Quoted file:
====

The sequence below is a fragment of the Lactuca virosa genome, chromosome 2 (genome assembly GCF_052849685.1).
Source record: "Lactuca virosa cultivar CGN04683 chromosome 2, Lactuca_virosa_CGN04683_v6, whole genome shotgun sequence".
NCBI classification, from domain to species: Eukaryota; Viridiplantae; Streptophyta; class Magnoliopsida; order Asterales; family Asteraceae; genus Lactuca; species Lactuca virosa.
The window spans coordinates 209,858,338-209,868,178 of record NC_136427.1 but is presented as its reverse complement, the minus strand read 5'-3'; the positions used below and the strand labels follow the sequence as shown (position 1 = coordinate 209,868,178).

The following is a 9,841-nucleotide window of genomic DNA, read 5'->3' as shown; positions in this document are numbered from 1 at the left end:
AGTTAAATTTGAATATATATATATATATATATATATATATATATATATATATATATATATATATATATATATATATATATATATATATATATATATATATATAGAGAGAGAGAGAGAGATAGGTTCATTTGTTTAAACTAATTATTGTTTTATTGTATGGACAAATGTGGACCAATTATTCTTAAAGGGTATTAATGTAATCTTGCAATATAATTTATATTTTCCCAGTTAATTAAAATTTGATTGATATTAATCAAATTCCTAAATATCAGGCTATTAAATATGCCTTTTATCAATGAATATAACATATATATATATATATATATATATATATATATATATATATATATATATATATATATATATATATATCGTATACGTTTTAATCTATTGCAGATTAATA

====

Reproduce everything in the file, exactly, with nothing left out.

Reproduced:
The sequence below is a fragment of the Lactuca virosa genome, chromosome 2 (genome assembly GCF_052849685.1).
Source record: "Lactuca virosa cultivar CGN04683 chromosome 2, Lactuca_virosa_CGN04683_v6, whole genome shotgun sequence".
NCBI classification, from domain to species: Eukaryota; Viridiplantae; Streptophyta; class Magnoliopsida; order Asterales; family Asteraceae; genus Lactuca; species Lactuca virosa.
The window spans coordinates 209,858,338-209,868,178 of record NC_136427.1 but is presented as its reverse complement, the minus strand read 5'-3'; the positions used below and the strand labels follow the sequence as shown (position 1 = coordinate 209,868,178).

The following is a 9,841-nucleotide window of genomic DNA, read 5'->3' as shown; positions in this document are numbered from 1 at the left end:
AGTTAAATTTGAATATATATATATATATATATATATATATATATATATATATATATATATATATATATATATATATATATATATATATATATATATATATATAGAGAGAGAGAGAGAGATAGGTTCATTTGTTTAAACTAATTATTGTTTTATTGTATGGACAAATGTGGACCAATTATTCTTAAAGGGTATTAATGTAATCTTGCAATATAATTTATATTTTCCCAGTTAATTAAAATTTGATTGATATTAATCAAATTCCTAAATATCAGGCTATTAAATATGCCTTTTATCAATGAATATAACATATATATATATATATATATATATATATATATATATATATATATATATATATATATATATATATATCGTATACGTTTTAATCTATTGCAGATTAATA